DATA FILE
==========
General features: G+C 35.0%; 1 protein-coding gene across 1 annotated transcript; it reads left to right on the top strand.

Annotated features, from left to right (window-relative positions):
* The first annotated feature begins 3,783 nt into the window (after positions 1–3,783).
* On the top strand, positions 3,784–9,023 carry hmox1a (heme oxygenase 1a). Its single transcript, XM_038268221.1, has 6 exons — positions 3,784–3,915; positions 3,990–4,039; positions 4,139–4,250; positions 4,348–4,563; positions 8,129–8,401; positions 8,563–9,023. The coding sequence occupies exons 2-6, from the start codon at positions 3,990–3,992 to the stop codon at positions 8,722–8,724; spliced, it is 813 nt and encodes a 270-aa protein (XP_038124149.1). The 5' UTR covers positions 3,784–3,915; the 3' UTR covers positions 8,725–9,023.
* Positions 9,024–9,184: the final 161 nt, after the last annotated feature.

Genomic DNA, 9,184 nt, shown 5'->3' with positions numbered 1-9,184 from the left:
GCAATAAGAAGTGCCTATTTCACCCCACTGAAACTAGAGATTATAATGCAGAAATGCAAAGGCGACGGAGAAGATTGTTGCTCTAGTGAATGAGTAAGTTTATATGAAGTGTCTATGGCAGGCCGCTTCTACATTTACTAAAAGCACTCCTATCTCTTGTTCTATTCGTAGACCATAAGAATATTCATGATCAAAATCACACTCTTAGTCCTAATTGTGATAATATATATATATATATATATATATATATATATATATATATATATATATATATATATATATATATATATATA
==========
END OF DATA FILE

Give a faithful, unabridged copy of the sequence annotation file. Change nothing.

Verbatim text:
General features: G+C 35.0%; 1 protein-coding gene across 1 annotated transcript; it reads left to right on the top strand.

Annotated features, from left to right (window-relative positions):
* The first annotated feature begins 3,783 nt into the window (after positions 1–3,783).
* On the top strand, positions 3,784–9,023 carry hmox1a (heme oxygenase 1a). Its single transcript, XM_038268221.1, has 6 exons — positions 3,784–3,915; positions 3,990–4,039; positions 4,139–4,250; positions 4,348–4,563; positions 8,129–8,401; positions 8,563–9,023. The coding sequence occupies exons 2-6, from the start codon at positions 3,990–3,992 to the stop codon at positions 8,722–8,724; spliced, it is 813 nt and encodes a 270-aa protein (XP_038124149.1). The 5' UTR covers positions 3,784–3,915; the 3' UTR covers positions 8,725–9,023.
* Positions 9,024–9,184: the final 161 nt, after the last annotated feature.

Genomic DNA, 9,184 nt, shown 5'->3' with positions numbered 1-9,184 from the left:
GCAATAAGAAGTGCCTATTTCACCCCACTGAAACTAGAGATTATAATGCAGAAATGCAAAGGCGACGGAGAAGATTGTTGCTCTAGTGAATGAGTAAGTTTATATGAAGTGTCTATGGCAGGCCGCTTCTACATTTACTAAAAGCACTCCTATCTCTTGTTCTATTCGTAGACCATAAGAATATTCATGATCAAAATCACACTCTTAGTCCTAATTGTGATAATATATATATATATATATATATATATATATATATATATATATATATATATATATATATATATATATATATA